The Threat of Heavy Metals To Our Military Members: Part One/ No Comments
Note: This is the first part in an ongoing series on our blog in which we place the focus on a mostly overlooked threat to currently enlisted and former U.S. military personnel: toxic heavy metals and radiation exposure both domestically and overseas.
In an effort to highlight this serious issue, we plan on incorporating videos, third party articles, stories from the media, question-and-answer sessions, and much more into this ongoing project.
If you or a loved one has any experience with exposure to these substances, and wish to make to your opinion heard, please feel free to comment or email us your own story at firstname.lastname@example.org, or contact us via this website, and we will try to make it part of this project on increasing awareness of this vitally important military health and medical issue.
Every American is at risk when it comes to toxic heavy metals and radiation. The harmful substances are in the water we drink, the food we consume, and the air we breathe. But there is a subset of our population that is even more at risk, but it is one we don’t think about that often, because other risks seem more obvious. But the threat of heavy metals and military personnel is a real one.
Whether active or discharged, the men and women in the American military deal with a litany of toxic hazards that dwarf those of civilians. Those toxins range from cancer-causing chemicals stemming from fire fighting foam that taint drinking water at domestic military bases, which can also affect children, to a plethora of chemical, physical and environmental hazards at military bases overseas.
And with the well publicized, if somewhat controversial, statistic that some 20 current or former military members commit suicide each day, it may be time to address whether the mental issues that factor so highly in suicide have a physical basis. And it may also be time to remind military personnel that there are proactive steps they can take to flush those toxins out of their systems before they manifest in serious physical or mental issues.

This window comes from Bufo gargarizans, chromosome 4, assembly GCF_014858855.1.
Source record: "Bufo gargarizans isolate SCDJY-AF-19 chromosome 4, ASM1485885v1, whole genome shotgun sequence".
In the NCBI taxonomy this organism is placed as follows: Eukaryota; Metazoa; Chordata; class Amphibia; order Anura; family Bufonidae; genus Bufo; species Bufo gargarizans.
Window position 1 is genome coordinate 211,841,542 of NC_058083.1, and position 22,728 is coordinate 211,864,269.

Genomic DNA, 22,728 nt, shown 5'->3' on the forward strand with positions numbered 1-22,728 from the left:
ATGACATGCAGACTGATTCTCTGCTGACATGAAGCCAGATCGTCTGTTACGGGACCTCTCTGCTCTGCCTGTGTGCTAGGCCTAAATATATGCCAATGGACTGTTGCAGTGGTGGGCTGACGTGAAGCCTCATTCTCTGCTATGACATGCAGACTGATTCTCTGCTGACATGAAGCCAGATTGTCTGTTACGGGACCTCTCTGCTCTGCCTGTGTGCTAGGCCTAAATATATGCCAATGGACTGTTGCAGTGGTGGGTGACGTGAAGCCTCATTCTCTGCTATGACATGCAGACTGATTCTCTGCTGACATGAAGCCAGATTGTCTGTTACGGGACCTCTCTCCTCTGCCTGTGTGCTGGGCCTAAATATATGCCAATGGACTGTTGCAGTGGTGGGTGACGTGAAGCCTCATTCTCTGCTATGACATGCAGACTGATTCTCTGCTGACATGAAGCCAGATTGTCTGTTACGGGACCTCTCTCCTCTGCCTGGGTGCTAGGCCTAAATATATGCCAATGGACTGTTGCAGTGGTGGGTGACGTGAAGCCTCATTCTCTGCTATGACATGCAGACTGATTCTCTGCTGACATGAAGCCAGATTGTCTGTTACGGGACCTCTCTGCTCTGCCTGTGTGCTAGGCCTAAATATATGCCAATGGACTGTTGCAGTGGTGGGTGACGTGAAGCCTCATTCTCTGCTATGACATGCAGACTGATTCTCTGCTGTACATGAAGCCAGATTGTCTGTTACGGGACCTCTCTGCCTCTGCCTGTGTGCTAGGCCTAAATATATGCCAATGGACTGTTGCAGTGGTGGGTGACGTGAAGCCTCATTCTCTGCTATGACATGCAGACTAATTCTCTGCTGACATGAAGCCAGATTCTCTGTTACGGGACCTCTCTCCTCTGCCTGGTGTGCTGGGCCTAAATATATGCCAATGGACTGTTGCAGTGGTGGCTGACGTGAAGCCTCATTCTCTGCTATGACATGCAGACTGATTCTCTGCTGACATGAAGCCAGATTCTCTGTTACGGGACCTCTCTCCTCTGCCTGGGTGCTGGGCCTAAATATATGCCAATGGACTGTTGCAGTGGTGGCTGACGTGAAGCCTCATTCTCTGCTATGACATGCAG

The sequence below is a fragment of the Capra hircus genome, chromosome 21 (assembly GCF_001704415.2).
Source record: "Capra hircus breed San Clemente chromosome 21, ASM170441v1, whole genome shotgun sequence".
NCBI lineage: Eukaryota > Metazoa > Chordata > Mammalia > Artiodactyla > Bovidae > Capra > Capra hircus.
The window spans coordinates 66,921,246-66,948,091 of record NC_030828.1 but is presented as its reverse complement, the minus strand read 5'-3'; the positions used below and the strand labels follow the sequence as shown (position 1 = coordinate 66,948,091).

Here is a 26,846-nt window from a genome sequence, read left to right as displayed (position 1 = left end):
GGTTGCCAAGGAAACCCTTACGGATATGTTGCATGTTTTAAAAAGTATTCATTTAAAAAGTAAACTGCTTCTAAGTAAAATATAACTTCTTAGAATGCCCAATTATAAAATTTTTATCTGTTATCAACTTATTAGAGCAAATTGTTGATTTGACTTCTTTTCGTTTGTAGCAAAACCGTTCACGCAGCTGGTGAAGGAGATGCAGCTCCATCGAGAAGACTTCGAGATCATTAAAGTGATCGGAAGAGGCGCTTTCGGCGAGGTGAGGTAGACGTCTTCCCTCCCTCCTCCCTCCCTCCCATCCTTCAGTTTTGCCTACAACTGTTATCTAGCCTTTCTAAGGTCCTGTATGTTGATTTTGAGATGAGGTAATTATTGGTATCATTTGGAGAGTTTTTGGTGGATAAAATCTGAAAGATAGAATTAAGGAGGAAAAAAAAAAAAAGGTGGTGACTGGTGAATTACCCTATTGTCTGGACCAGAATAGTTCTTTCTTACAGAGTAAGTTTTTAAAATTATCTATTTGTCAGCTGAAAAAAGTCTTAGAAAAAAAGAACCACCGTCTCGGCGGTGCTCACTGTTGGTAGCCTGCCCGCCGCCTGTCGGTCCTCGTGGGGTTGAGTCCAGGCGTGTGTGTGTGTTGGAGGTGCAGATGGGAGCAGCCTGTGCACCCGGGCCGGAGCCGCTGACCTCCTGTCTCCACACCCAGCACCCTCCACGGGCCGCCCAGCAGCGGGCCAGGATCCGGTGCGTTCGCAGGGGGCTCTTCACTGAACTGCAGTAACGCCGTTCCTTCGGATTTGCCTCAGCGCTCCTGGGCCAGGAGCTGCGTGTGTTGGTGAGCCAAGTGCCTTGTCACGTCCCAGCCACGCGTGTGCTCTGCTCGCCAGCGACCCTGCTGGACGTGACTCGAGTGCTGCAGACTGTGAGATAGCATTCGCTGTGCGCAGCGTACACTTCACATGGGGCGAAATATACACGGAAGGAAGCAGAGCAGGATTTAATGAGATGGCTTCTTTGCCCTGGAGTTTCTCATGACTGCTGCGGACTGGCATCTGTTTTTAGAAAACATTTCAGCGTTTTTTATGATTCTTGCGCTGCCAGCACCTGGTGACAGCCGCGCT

The most dramatic route of heavy metals and military ingestion is being wounded and carrying embedded metal fragments in the body. But other routes are just as important, from inhaling particles containing metal particulates from destroyed vehicles and open-air burn pits, to environmental dust from the discharge of weapons in both training and actual combat.
However, the main problem with this exposure is that it can take years to manifest. A 2016 study of depleted uranium munitions used during Operation Desert Storm showed that for 20 years, patient follow-up showed no adverse health effects. However, that same study showed that these substances don’t stay static, but solubilize, basically traveling to and depositing in various tissue of the body. According to that study, “this finding suggests that in multi-trauma cases, especially those involving traumatic brain injuries, the presence of embedded metal fragments should not be ignored.”
Another report indicated that special forces units’ complaints of symptoms such as impaired concentration, anger, irritability and impulsivity, high blood pressure and peripheral neuropathy could be linked to another heavy metal military units are routinely exposed to: lead. But many times, those ailments are misdiagnosed at PTSD or depression. Both of those conditions are serious but are mental in danger. Lead poisoning, in contrast, can be traced to physical exposure.
Along with being among the most toxic of heavy metals, lead is a central component in the billions of rounds of ammunition fired since the Afghanistan War began in 2001, and, according to an April, 2019 story in The New York Times, “ troops are exposed while shooting: indoors and outside; gathering shell casings; smoking, chewing tobacco or eating on ranges; cleaning their weapons; and living and fighting in polluted environments, particularly in countries where leaded gasoline is still used, such as Afghanistan and Iraq.
The lead remains in soft tissue for up to 90 days and is then absorbed into the bones. After that, if there is too high a buildup, the lead can leach back into the bloodstream due to broken bones, pregnancy or kidney disease.
But lead isn’t the only toxic metal military personnel confront. In an investigation of Iraqi desert dust, aluminum, uranium, copper, chromium, and arsenic were all found, with aluminum levels something reaching as high as 10,000 ppm.
Certainly, no one questions the sacrifices that our military personnel make to serve our country. Living apart from their families to serving in combat zones are just two of them. But there is no reason that they should sacrifice their health as well. Yet, that is what heavy metals can do over time. They condense in the bloodstream and have been linked to a litany of health disorders,
But, there are routes to, at the very least, minimize the threat by flushing out the body using Folium pX. The all-natural product is filled with super anti-oxidants that help the body’s natural processes filter toxic heavy metals from the bloodstream. In addition, Folium pX helps to boost the body’s immune system, meaning both enlisted and former military personnel have a valuable ally in getting and staying healthy.
.Posted in: american military personnel, environmental issues, heavy metals, lead poisoning